The gestation period for recovery of investment can vary from 6 months to 3 years, depending on the location of the store (Malls, High Streets, Corporate locations,etc.) product category, and Brand identity and recognition. Investments could vary from Rs. 5 lakhs to Rs. 2 Crores, depending on the Brand. Some Retailers charge a one-time Franchise Fee and others charge monthly/annual commission on Sales in addition.

Nilgiris - Franchising Opportunity

Advantages of Franchising

Scalability of Business

The Franchisor would be able to scale up instantly by going through the Franchise model. The prospective Franchisees could be spread across the country and hence the business could be expanded quite fast. This is one of the most important reasons that Retailers choose to go the Franchising way.

Immediate availability of capital

The Franchisee brings in the additional capital that is required to invest and operate the business which is a very important factor for the Franchisor.

Day to-day Operations

Usually, the set-up costs, which are substantial are borne by the Franchisee. He also bears running costs such as daily operational expenses (manpower, electricity, housekeeping, interest on capital, depreciation, etc.)

Drawbacks of Franchising

Customer Touch-points

One of the biggest drawbacks in Franchising is that the Retailer usually loses touch with the customers. The front-end is managed by the Franchisee and hence the Brand doesn’t have much role to play in the Customer Engagement as such.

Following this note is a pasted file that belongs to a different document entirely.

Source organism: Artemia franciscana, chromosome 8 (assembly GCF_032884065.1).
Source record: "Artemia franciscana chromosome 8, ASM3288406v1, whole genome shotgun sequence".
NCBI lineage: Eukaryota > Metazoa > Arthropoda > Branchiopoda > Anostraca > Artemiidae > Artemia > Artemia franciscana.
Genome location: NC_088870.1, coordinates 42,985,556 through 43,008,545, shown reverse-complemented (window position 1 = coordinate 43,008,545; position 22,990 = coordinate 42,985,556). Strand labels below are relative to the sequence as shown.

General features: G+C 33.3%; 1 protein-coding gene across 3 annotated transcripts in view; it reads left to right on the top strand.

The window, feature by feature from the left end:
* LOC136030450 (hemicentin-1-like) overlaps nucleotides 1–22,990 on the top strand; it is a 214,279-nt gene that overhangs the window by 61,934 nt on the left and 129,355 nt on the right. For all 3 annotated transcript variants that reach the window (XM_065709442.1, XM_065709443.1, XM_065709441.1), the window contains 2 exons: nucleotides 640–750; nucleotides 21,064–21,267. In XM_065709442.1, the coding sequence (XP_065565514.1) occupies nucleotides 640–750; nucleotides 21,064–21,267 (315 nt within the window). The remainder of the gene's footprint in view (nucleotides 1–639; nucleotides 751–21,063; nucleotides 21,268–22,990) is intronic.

Loss of Operational Control

The daily operations are managed by the Franchisee. Although there are parameters which need to be followed, there are occasions when the Franchisee takes things under his control which could be potential threats in terms of running the business.

Loss of Focus

Once a Franchisee believes in the model, he / she expand their business across various brands and categories. Therefore, the required focus on the business may dwindle over a period of time. It is quite unlikely that the Franchisee would spend the same amount of time and effort on businesses that don’t yield similar returns.

FDI in Retail has already opened up for Single Brand Retail and the country is eagerly watching the Government’s steps towards their decision on allowing FDI in Multi-Brand Retailing. This is indeed a good time for individuals and entrepreneurs in the making to take their first steps towards Organized Retail through a Franchise Opportunity.

Best of Luck.